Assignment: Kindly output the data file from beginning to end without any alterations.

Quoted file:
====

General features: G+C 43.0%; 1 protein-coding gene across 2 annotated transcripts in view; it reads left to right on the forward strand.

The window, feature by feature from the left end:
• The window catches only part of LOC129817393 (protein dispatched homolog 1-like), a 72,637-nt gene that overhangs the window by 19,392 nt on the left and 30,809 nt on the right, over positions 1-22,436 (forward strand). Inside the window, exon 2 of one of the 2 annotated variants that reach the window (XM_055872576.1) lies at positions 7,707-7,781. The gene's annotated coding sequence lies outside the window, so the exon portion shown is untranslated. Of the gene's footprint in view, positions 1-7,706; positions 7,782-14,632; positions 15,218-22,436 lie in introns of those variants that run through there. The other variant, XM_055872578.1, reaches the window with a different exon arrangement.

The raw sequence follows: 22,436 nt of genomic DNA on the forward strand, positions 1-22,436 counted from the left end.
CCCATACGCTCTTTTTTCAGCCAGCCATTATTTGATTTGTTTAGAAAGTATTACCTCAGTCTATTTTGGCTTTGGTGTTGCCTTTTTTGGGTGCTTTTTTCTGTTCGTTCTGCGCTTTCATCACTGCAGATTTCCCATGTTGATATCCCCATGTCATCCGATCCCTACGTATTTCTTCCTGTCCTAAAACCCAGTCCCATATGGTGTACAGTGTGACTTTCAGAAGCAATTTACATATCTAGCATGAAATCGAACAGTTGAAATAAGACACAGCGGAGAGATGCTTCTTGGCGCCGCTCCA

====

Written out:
General features: G+C 43.0%; 1 protein-coding gene across 2 annotated transcripts in view; it reads left to right on the forward strand.

The window, feature by feature from the left end:
• The window catches only part of LOC129817393 (protein dispatched homolog 1-like), a 72,637-nt gene that overhangs the window by 19,392 nt on the left and 30,809 nt on the right, over positions 1-22,436 (forward strand). Inside the window, exon 2 of one of the 2 annotated variants that reach the window (XM_055872576.1) lies at positions 7,707-7,781. The gene's annotated coding sequence lies outside the window, so the exon portion shown is untranslated. Of the gene's footprint in view, positions 1-7,706; positions 7,782-14,632; positions 15,218-22,436 lie in introns of those variants that run through there. The other variant, XM_055872578.1, reaches the window with a different exon arrangement.

The raw sequence follows: 22,436 nt of genomic DNA on the forward strand, positions 1-22,436 counted from the left end.
CCCATACGCTCTTTTTTCAGCCAGCCATTATTTGATTTGTTTAGAAAGTATTACCTCAGTCTATTTTGGCTTTGGTGTTGCCTTTTTTGGGTGCTTTTTTCTGTTCGTTCTGCGCTTTCATCACTGCAGATTTCCCATGTTGATATCCCCATGTCATCCGATCCCTACGTATTTCTTCCTGTCCTAAAACCCAGTCCCATATGGTGTACAGTGTGACTTTCAGAAGCAATTTACATATCTAGCATGAAATCGAACAGTTGAAATAAGACACAGCGGAGAGATGCTTCTTGGCGCCGCTCCA